One of the well-known and well popular SIEM out there is WAZUH.
Wazuh is a threat prevention, detection, and response platform that is free and open source. It safeguards workloads on-premises, in virtualized, containerized, and cloud settings. Wazuh is utilized by hundreds of companies worldwide, ranging from tiny firms to major corporations. Wazuh is a security data collection, aggregation, indexing, and analysis tool that aids businesses in detecting intrusions, threats, and suspicious behavior.
Now let us understand the basic working and component workflow of Wazuh.
Wazuh’s platform includes security capabilities for cloud, container, and server applications. Log data analysis, intrusion and malware detection, file integrity monitoring, configuration assessment, vulnerability detection, and regulatory compliance help are examples of these services. The three components that make up the Wazuh solution are as follows:
- Wazuh agent: Provides prevention, detection, and response capabilities when installed on endpoints such as laptops, desktops, servers, cloud instances, or virtual machines. It is compatible with Windows, Linux, macOS, HP-UX, Solaris, and AIX.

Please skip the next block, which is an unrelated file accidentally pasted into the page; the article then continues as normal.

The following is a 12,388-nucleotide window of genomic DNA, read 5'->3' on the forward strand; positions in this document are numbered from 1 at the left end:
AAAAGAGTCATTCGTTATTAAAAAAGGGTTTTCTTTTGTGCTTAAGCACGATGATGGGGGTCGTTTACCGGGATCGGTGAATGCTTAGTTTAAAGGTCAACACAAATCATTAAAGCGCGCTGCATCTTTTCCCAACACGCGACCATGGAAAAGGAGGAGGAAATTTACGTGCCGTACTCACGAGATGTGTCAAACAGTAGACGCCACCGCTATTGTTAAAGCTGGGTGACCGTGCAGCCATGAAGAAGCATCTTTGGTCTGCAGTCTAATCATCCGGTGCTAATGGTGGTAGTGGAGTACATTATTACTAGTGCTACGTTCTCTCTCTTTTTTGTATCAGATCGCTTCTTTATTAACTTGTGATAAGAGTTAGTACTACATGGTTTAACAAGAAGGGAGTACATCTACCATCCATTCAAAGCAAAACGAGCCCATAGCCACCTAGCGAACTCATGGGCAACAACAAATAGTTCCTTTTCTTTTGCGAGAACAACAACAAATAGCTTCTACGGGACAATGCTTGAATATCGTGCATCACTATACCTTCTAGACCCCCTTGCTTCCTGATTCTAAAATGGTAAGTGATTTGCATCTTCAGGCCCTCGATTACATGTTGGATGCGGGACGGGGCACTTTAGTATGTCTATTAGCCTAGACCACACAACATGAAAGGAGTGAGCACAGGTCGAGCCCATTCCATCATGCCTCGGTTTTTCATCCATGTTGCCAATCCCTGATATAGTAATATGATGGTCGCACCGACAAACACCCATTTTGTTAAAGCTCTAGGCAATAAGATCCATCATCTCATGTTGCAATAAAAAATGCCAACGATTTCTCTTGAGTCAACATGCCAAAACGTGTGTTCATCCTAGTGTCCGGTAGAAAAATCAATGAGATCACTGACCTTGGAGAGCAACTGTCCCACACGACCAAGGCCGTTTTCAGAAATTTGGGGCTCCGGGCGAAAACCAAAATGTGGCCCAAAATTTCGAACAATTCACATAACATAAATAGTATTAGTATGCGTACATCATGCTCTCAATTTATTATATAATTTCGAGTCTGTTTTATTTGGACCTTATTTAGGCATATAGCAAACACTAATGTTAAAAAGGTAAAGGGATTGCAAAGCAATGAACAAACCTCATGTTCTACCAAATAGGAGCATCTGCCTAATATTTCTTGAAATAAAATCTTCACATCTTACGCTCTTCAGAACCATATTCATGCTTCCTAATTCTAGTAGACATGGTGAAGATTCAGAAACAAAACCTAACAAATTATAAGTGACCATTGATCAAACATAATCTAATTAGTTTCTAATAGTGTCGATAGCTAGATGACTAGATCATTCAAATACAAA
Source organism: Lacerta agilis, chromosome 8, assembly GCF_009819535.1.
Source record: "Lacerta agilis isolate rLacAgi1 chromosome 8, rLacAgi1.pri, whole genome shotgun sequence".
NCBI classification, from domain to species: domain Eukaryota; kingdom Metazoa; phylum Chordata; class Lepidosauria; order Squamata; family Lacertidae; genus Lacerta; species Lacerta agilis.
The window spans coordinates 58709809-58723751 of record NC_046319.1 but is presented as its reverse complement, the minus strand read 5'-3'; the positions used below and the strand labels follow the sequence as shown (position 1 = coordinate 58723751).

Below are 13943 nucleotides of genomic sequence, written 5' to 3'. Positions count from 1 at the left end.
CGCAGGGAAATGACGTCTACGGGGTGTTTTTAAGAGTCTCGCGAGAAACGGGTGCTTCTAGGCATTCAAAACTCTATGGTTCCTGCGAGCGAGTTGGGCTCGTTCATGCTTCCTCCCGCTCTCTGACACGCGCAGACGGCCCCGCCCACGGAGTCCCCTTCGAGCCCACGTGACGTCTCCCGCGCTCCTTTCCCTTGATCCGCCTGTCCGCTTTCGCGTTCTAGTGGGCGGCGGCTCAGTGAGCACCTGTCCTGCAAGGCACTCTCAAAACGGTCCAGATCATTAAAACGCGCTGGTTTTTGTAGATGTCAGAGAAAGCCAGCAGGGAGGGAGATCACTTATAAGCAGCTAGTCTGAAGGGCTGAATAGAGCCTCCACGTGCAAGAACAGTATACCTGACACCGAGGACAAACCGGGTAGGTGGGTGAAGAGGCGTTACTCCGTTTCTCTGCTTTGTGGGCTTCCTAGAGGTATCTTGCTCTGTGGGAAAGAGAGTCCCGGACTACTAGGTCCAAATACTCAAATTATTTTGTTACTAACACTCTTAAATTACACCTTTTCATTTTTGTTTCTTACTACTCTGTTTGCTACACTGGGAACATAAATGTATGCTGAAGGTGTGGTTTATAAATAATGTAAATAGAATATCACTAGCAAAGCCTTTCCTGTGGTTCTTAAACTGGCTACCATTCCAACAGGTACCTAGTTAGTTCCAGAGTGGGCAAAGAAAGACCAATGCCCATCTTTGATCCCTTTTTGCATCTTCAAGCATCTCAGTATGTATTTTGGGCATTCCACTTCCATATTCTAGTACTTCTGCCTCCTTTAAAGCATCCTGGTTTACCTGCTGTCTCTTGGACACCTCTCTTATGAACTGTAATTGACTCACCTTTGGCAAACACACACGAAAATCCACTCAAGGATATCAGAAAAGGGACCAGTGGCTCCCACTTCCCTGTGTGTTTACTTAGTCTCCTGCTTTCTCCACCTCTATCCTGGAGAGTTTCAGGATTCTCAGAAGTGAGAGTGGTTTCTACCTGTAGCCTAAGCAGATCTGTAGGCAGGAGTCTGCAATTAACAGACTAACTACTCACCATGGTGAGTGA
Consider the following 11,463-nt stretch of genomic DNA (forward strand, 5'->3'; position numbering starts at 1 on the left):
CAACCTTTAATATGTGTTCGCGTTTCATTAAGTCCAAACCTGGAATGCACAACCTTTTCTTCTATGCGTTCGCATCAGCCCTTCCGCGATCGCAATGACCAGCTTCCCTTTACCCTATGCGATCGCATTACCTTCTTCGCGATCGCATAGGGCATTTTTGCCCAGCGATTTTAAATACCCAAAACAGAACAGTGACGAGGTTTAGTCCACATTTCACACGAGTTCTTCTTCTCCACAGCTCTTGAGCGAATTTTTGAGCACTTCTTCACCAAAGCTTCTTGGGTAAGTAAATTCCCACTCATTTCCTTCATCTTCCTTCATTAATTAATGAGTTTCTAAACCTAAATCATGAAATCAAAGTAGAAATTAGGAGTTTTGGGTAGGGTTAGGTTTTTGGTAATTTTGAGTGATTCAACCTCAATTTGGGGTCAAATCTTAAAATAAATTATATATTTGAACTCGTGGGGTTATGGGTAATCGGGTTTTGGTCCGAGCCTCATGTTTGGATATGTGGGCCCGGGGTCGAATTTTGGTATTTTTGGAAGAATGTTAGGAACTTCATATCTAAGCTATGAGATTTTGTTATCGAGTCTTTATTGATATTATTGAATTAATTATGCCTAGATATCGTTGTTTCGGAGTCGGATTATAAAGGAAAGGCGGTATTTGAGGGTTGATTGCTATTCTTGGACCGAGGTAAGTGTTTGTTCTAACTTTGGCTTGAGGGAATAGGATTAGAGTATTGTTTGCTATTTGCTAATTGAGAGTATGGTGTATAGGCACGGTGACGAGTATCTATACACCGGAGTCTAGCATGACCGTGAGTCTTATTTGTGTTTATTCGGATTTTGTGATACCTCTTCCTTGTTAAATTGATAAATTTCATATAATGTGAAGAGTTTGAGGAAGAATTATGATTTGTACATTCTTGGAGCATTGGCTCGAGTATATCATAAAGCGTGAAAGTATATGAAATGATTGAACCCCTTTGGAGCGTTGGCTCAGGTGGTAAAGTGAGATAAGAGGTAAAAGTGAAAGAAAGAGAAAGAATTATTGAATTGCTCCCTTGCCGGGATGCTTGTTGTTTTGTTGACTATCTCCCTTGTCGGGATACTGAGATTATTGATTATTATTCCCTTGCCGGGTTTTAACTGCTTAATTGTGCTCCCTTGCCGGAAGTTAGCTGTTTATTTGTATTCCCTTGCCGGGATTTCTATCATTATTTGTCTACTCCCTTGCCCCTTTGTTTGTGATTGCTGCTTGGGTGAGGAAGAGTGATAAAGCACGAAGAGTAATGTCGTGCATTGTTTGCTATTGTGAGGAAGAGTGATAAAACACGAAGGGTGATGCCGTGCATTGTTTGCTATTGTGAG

- Wazuh server: examines data received from agents, processing it using decoders and rules and utilizing threat intelligence to hunt for well-known indicators of compromise (IOCs). When configured as a cluster, a single server can evaluate data from hundreds or thousands of agents and scale horizontally.
- Elastic Stack: indexes and saves Wazuh server alerts. Furthermore, the Wazuh and Kibana integration provides a rich user interface for data visualization and analysis. Wazuh settings and status are also managed and monitored through this interface.
The Wazuh platform can monitor agent-less devices such as firewalls, switches, routers, and network IDS, among others, in addition to agent-based devices. For example, systems can use Syslog to collect system log data, and its settings can be monitored by probing its data regularly. The Wazuh components and data flow are shown in the diagram below. It represents the Wazuh agent, Wazuh server, and Elastic Stack, which are the three critical components of the solution.
Wazuh agents check for malware, rootkits, and suspicious anomalies on the monitored systems. Hidden files, cloaked processes, unregistered network listeners, as well as discrepancies in system call responses, can all be detected. In addition to agent capabilities, the server component employs a signature-based approach to intrusion detection, analyzing acquired log data and looking for signs of compromise using its regular expression engine.
Listed below are some core functionalities of Wazuh:
- Intrusion Detection
- Log Data Analysis
- File Integrity Monitoring
- Vulnerability Detection
- Incident Response
- Regulatory Compliance
- Cloud & Container Security Monitoring
So to conclude, Wazuh is an excellent choice for Open Source SIEM, which is reliable, easy, and could provide an operational security workflow for strengthening the security posture.